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Volume 65
Beyond The Paris Attacks: Unveiling The War Within French Counterterror Policy

By Khaled A. Beydoun65 Am. U. L. Rev. 1273 (2016) 

The Paris Attacks of November 13, 2015, left an indelible mark on France’s culture war with Islam and are poised to permanently reform the identity of French counterterrorism policy.  Since the beginning of the Jacques Chirac Administration in 1995, the State has maintained a hardline cultural assimilation campaign as the foundation of its counterterror program.  This campaign culminated in 2004 with the “Headscarf Ban,” and six years later—under President Nicolas Sarkozy—the enactment of the “Face Concealment Ban.”

The emerging threat of “homegrown radicalization” shifted the State’s focus from an assimilationist policy to Countering Violent Extremism (CVE) Policing in 2012.  This counterterror approach, employed in the United States, the United Kingdom, and some European states, is facilitated by building inroads within Muslim communities and developing the social capital within them to enhance on-site monitoring, electronic surveillance, and symbiotic collaboration as the fulcrum of policing and preventing radicalization.  The hardline cultural assimilation approach employed by France, however, undermines advancement of these vital CVE Policing goals, ultimately curbing its effectiveness.

First, this Article analyzes the strategic tensions between the cultural assimilation counterterror philosophy, championed by Chirac and Sarkozy, and the emergent CVE Policing paradigm.  Second, it proposes that the State’s interest in advancing its counterterrorism goals requires retrenching hardline cultural assimilation policies. Dissolution of such policies, most notably the Headscarf and Face Concealment Bans, is a vital step toward implementing a sustainable and effective CVE Policing program.

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Revisiting Miller Brothers, Bellas Hess, And Quill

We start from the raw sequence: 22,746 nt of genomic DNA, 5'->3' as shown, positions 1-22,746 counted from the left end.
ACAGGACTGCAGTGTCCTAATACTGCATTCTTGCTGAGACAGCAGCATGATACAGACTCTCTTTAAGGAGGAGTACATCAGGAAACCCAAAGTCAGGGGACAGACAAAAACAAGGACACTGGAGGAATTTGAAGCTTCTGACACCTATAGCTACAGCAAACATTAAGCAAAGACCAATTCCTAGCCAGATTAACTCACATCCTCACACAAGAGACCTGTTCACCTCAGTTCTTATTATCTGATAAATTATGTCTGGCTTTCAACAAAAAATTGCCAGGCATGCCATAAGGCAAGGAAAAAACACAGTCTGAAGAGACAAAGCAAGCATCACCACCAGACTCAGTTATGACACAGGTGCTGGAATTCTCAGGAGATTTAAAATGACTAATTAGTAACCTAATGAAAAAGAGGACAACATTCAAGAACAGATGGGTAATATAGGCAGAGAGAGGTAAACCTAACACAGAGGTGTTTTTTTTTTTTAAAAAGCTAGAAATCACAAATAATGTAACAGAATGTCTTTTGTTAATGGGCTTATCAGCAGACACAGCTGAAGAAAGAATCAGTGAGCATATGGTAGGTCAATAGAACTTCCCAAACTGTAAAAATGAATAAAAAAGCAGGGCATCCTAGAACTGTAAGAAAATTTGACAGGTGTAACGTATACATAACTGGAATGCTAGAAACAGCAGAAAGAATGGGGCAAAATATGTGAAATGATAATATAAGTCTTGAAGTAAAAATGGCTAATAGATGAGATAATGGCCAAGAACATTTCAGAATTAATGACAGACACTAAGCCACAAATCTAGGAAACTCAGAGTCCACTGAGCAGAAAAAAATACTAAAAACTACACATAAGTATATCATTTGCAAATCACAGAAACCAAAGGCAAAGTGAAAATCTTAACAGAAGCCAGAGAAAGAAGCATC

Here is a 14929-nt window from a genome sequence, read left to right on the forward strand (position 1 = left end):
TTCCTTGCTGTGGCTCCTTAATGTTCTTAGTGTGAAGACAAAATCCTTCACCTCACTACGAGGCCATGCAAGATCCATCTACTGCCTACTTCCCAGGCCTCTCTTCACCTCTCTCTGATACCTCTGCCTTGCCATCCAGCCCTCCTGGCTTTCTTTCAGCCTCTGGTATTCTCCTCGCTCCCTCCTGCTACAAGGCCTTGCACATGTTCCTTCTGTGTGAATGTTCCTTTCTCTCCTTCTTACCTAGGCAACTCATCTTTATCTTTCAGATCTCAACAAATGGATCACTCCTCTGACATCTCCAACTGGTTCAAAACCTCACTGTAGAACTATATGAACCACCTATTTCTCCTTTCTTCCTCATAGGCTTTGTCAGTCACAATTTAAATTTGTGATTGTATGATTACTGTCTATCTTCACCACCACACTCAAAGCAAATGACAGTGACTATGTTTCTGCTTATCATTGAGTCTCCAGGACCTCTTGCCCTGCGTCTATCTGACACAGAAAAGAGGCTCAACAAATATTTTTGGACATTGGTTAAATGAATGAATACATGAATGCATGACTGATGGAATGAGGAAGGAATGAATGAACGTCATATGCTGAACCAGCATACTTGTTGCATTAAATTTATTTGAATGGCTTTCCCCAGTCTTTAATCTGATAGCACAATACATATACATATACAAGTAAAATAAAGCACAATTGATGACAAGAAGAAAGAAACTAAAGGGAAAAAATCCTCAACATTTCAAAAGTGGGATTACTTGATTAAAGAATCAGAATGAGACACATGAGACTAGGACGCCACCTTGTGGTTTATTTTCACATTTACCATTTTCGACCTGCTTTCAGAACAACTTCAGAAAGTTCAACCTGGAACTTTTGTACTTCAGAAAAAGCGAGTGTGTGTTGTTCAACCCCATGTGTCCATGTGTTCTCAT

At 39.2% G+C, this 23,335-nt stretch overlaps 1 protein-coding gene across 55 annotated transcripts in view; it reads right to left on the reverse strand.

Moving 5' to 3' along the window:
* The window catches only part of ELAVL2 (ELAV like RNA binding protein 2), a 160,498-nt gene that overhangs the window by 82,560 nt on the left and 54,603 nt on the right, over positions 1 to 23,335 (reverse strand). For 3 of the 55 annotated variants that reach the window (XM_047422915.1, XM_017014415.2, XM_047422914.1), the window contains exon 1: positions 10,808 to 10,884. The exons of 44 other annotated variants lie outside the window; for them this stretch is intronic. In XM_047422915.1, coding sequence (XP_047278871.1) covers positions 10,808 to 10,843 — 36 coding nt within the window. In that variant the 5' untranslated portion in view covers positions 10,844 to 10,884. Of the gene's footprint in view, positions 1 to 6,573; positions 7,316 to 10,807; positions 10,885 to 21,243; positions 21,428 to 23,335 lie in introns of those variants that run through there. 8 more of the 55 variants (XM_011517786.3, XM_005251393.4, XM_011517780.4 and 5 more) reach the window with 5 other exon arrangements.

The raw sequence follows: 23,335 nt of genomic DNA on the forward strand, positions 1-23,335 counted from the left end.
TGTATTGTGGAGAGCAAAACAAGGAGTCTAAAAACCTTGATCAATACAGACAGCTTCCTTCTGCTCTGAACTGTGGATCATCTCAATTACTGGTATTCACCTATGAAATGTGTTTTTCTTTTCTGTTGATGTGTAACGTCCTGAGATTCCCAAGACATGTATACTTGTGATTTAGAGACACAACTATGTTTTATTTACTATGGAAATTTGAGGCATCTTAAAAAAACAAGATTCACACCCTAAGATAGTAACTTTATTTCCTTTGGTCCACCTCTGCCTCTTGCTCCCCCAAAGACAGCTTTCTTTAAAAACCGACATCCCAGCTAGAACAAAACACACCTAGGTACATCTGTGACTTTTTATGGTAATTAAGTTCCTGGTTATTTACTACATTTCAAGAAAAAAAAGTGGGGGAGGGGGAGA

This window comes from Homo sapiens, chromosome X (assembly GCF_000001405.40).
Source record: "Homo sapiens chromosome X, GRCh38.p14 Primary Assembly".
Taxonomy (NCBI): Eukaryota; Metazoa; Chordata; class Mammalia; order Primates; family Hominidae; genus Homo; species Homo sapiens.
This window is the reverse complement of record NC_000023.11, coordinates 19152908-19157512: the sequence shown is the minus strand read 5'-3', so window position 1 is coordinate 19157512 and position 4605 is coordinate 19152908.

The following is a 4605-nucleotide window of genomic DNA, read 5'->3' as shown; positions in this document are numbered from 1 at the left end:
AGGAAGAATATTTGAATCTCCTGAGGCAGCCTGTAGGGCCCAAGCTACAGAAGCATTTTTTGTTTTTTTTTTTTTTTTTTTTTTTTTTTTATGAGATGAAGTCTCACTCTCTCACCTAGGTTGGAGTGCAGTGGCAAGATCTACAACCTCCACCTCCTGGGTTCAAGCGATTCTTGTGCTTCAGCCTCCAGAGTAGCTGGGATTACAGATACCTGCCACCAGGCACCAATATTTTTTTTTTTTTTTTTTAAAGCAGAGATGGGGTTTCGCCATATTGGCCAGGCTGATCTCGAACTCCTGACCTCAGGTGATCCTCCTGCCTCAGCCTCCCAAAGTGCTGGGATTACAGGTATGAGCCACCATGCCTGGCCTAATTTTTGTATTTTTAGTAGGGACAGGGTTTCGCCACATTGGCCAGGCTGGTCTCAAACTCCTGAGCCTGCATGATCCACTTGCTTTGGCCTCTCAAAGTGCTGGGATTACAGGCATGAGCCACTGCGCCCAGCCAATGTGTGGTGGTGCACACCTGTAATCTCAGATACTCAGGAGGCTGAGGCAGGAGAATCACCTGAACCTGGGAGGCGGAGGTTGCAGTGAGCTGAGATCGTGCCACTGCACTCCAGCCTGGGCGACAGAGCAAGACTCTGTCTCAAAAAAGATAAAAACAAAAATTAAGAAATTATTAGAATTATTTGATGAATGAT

By Richard D. Pomp | 65 Am. U. L. Rev. 1115 (2016)

The American University Law Review was prophetic in choosing “Taxing Remote Sales in the Digital Age” as its symposium issue. The obstacle to any meaningful sales tax reform of the digital economy is the U.S. Supreme Court’s 1992 decision in Quill Corp. v. North Dakota. In Quill, the Court held that the Commerce Clause requires a vendor to have a physical presence in a state before it can be required to collect that state’s use tax. That requirement has subsequently been roundly criticized. Most notably, in March 2015, Justice Anthony Kennedy wrote a concurring opinion in Direct Marketing Association v. Brohl that sent shock waves through the profession, urging the Court to revisit Quill’s legal underpinnings.

Part of Justice Kennedy’s concurrence is reprinted below because it serves as a wonderful, short overview of the issues dealt with at the Law Review’s Symposium and in some of the articles in this Issue. This Article supports Justice Kennedy by arguing that the Quill decision was intellectually dishonest, politically motivated, and based on shaky precedent. If the Supreme Court has the opportunity, it should abandon Quill.

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Foreword to the Federal Circuit Issue

By The Honorable Alan D. Lourie65 Am. U. L. Rev. 763 (2016)

Our court has been the subject of much criticism in recent years. Questions have been raised as to whether it has been a success, or at least as to whether its exclusive jurisdiction over patent appeals should continue. It has been said that the court is too pro-patent, but others have said that we are insufficiently so. Much has been made of the increase in Supreme Court review and frequent reversals of our decisions. Although I do not follow critiques of the other circuit courts of appeals, probably few appellate courts, other than the Supreme Court, have been subjected to as much criticism as ours.

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Ribbon-Cutting Ceremony: Keynote Address

By The Honorable Ruth Bader Ginsburg | 65 Am. U. L. Rev. 525 (2016)

On February 12, 2016, the Washington College of Law celebrated the opening of its new Tenley Campus.  During the Ribbon-Cutting Ceremony, we were honored to receive a keynote address from Associate U.S. Supreme Court Justice Ruth Bader Ginsburg.

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Reconceptualizing Managerial Judges

By Steven Baicker-McKee │ 65 Am. U. L. Rev. 353 (2015)

 

What is the ideal role for a judge in today’s litigation environment? Should it be passive—waiting in her chambers for the lawyers to bring motions raising issues and disputes during the pretrial process, then presiding over trial? Or should it be proactive—initiating conferences periodically during the pretrial process to steer the case and prevent disputes, then presiding over trial?

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